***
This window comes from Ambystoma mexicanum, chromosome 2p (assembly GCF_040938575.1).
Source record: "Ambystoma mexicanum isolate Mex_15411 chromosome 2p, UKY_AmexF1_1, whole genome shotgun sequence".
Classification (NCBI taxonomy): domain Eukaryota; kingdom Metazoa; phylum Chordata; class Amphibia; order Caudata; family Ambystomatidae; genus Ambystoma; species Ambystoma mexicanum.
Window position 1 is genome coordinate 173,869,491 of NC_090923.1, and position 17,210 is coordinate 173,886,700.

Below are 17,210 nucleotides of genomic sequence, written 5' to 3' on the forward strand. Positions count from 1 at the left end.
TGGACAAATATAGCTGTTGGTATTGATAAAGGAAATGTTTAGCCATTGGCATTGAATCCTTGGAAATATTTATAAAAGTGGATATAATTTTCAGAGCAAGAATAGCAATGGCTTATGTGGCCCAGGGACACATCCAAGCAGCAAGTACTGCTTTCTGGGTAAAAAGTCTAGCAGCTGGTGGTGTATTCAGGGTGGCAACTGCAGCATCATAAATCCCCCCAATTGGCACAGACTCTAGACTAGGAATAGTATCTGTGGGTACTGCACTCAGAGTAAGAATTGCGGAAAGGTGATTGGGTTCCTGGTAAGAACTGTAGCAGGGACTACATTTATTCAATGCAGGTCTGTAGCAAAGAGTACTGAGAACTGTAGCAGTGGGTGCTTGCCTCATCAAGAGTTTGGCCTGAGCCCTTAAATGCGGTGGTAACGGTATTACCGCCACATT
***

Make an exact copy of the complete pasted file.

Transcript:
This window comes from Ambystoma mexicanum, chromosome 2p (assembly GCF_040938575.1).
Source record: "Ambystoma mexicanum isolate Mex_15411 chromosome 2p, UKY_AmexF1_1, whole genome shotgun sequence".
Classification (NCBI taxonomy): domain Eukaryota; kingdom Metazoa; phylum Chordata; class Amphibia; order Caudata; family Ambystomatidae; genus Ambystoma; species Ambystoma mexicanum.
Window position 1 is genome coordinate 173,869,491 of NC_090923.1, and position 17,210 is coordinate 173,886,700.

Below are 17,210 nucleotides of genomic sequence, written 5' to 3' on the forward strand. Positions count from 1 at the left end.
TGGACAAATATAGCTGTTGGTATTGATAAAGGAAATGTTTAGCCATTGGCATTGAATCCTTGGAAATATTTATAAAAGTGGATATAATTTTCAGAGCAAGAATAGCAATGGCTTATGTGGCCCAGGGACACATCCAAGCAGCAAGTACTGCTTTCTGGGTAAAAAGTCTAGCAGCTGGTGGTGTATTCAGGGTGGCAACTGCAGCATCATAAATCCCCCCAATTGGCACAGACTCTAGACTAGGAATAGTATCTGTGGGTACTGCACTCAGAGTAAGAATTGCGGAAAGGTGATTGGGTTCCTGGTAAGAACTGTAGCAGGGACTACATTTATTCAATGCAGGTCTGTAGCAAAGAGTACTGAGAACTGTAGCAGTGGGTGCTTGCCTCATCAAGAGTTTGGCCTGAGCCCTTAAATGCGGTGGTAACGGTATTACCGCCACATT